California’s central valley once contained more than four million acres of wetlands, where water from the mountains meandered its way toward the ocean, providing vital habitat for fish, birds and terrestrial animals alike.
Gradually California’s wetlands have been drained for real estate development, flooded for recreational use, and converted to agricultural fields. Today less than five percent of the original wetlands remain. Thankfully, activists have recently sought to return local wetlands to their original state.
Since 2000, hundreds of projects have been initiated. Some have been small, restoring an acre or less, but others have been massive. In 2003 the South Bay Salt Pond Restoration Project began returning over 15,000 acres of commercial salt ponds to their native wetland state. In 2008 levees in Point Reyes were removed and 560 acres of cattle land were once again overtaken by the tides.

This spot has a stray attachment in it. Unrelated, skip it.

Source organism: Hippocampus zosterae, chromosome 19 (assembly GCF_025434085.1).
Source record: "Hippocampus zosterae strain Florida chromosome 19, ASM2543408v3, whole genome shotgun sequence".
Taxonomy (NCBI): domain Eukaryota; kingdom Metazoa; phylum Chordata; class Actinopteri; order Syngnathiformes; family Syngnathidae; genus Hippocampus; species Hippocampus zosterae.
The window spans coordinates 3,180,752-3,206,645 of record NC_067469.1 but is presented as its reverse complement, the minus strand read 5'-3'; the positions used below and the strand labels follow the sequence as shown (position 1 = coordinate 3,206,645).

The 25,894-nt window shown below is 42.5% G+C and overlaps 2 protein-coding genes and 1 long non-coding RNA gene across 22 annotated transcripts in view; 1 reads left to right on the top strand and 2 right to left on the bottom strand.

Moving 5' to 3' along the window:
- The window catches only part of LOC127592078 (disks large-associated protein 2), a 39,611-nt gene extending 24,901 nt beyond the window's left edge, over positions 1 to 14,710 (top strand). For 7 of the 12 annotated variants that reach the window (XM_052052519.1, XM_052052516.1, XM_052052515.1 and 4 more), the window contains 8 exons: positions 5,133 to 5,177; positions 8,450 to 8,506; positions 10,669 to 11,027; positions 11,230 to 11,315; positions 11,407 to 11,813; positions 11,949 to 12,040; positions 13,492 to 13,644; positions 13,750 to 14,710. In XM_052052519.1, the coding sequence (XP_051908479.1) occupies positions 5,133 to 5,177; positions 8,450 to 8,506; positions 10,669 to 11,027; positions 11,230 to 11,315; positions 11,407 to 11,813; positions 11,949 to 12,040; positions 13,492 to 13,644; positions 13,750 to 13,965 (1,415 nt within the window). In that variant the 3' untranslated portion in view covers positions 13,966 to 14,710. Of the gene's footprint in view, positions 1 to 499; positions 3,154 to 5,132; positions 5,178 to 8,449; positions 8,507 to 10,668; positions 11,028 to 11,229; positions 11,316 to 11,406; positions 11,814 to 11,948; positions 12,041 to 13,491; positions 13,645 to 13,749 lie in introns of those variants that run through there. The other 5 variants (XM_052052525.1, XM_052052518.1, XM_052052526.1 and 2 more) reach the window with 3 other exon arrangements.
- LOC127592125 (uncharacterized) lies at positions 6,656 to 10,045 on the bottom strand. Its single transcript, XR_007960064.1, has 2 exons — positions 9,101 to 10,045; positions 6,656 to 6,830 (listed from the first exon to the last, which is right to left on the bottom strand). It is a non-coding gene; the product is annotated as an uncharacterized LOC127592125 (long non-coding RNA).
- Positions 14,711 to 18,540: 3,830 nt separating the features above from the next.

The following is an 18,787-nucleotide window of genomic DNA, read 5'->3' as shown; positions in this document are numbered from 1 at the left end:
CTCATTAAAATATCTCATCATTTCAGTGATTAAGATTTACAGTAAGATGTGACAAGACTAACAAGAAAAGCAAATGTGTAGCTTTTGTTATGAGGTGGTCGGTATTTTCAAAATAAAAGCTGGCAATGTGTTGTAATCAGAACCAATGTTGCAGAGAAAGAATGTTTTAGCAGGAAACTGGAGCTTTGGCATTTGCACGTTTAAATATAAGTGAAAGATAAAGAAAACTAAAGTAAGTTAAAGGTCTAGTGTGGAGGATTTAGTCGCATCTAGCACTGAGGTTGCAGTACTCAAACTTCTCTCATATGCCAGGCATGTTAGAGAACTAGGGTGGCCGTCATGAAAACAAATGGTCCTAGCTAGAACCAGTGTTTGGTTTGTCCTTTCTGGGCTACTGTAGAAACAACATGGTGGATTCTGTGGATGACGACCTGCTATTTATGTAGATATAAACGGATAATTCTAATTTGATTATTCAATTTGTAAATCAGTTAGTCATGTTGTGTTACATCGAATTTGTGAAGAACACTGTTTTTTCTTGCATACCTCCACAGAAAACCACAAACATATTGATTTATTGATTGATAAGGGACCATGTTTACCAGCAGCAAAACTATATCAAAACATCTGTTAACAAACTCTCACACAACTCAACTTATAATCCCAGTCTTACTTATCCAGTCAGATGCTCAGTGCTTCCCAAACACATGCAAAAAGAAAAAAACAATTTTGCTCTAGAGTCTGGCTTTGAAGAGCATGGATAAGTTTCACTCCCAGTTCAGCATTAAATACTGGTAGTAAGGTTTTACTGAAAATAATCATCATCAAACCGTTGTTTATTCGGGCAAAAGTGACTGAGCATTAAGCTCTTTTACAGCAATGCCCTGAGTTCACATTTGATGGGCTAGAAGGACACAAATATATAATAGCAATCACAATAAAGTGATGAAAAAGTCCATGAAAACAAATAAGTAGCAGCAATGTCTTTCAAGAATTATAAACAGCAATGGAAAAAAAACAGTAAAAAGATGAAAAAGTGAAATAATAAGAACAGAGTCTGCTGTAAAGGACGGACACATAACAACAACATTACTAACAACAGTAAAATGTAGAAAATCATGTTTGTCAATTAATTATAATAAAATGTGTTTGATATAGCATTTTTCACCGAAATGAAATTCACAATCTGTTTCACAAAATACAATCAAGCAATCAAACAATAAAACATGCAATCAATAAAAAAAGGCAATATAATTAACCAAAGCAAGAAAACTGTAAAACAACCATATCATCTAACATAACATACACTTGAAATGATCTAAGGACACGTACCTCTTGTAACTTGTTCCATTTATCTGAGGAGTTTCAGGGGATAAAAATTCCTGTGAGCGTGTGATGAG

In total, the acreage restored is a fraction of what was lost, but when leopard sharks are seen cruising a former cow pasture or a bald eagle dives down to pluck a fat fish from a former dump site, environmentalists are inclined to feel optimistic.